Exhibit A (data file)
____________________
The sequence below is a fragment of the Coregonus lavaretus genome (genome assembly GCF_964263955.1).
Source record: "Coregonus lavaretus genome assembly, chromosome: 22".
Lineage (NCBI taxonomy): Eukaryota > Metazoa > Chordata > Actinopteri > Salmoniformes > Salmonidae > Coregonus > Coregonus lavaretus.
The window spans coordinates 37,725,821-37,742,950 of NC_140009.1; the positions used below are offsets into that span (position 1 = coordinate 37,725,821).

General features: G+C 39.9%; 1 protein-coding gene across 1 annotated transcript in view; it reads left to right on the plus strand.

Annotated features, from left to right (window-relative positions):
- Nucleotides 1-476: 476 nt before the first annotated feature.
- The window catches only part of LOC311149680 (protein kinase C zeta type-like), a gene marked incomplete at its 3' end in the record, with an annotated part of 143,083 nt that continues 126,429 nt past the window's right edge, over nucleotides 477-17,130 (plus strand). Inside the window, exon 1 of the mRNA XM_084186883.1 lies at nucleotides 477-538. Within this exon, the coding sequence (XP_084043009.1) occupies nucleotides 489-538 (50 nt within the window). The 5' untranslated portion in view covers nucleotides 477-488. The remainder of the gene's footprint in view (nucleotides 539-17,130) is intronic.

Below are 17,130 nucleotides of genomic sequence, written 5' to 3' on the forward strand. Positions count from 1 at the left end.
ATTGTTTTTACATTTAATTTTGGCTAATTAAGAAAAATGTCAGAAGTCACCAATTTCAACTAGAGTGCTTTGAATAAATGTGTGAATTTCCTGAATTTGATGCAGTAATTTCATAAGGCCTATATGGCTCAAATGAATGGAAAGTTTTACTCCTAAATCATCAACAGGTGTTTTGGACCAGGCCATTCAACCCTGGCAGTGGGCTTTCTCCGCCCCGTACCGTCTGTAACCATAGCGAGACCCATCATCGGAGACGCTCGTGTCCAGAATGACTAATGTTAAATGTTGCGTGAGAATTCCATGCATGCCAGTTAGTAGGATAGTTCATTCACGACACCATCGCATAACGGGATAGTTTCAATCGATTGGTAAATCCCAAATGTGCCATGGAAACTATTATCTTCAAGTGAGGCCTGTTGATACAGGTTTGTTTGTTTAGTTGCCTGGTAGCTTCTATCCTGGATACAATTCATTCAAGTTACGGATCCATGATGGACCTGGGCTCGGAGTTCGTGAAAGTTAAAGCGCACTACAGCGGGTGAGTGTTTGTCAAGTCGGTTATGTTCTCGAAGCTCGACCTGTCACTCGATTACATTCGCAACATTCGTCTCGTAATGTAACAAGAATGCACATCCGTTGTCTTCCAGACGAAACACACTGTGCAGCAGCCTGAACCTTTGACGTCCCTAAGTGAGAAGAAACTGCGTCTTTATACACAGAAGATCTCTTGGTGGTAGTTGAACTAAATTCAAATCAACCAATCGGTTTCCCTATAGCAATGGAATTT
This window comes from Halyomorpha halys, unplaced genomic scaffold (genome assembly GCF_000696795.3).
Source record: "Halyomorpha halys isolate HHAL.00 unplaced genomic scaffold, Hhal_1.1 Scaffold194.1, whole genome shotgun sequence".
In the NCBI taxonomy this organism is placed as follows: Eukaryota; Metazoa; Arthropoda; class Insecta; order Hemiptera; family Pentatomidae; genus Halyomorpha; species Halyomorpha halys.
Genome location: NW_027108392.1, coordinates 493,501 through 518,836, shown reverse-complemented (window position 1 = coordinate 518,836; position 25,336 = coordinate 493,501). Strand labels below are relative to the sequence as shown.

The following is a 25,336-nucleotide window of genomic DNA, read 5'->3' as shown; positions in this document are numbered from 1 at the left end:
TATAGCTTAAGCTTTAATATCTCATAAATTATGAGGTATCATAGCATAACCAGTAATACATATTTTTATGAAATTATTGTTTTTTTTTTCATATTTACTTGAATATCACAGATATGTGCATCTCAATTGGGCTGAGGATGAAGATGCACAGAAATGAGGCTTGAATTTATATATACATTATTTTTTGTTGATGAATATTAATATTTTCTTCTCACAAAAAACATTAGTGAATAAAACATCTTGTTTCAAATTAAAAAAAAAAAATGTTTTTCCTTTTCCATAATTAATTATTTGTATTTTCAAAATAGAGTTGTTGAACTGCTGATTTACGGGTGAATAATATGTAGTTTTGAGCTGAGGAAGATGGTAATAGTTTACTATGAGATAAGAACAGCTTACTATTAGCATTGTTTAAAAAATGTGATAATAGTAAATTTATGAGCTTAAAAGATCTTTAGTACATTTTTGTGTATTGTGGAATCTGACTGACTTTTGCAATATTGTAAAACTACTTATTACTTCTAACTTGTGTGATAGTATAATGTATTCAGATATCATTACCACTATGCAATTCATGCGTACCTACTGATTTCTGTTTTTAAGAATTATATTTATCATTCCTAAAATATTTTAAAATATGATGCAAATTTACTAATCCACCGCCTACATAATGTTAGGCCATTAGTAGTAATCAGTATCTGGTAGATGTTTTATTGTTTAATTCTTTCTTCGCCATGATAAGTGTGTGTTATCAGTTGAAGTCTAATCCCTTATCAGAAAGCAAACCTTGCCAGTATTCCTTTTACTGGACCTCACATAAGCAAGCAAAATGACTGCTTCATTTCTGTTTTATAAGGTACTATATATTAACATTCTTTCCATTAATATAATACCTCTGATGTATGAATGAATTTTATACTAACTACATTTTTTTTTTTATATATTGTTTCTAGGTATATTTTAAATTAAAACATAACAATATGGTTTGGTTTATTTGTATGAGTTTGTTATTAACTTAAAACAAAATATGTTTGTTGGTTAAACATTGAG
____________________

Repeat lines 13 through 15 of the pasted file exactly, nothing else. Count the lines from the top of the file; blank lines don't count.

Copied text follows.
In the NCBI taxonomy this organism is placed as follows: Eukaryota; Metazoa; Arthropoda; class Insecta; order Hemiptera; family Pentatomidae; genus Halyomorpha; species Halyomorpha halys.
Genome location: NW_027108392.1, coordinates 493,501 through 518,836, shown reverse-complemented (window position 1 = coordinate 518,836; position 25,336 = coordinate 493,501). Strand labels below are relative to the sequence as shown.

The following is a 25,336-nucleotide window of genomic DNA, read 5'->3' as shown; positions in this document are numbered from 1 at the left end: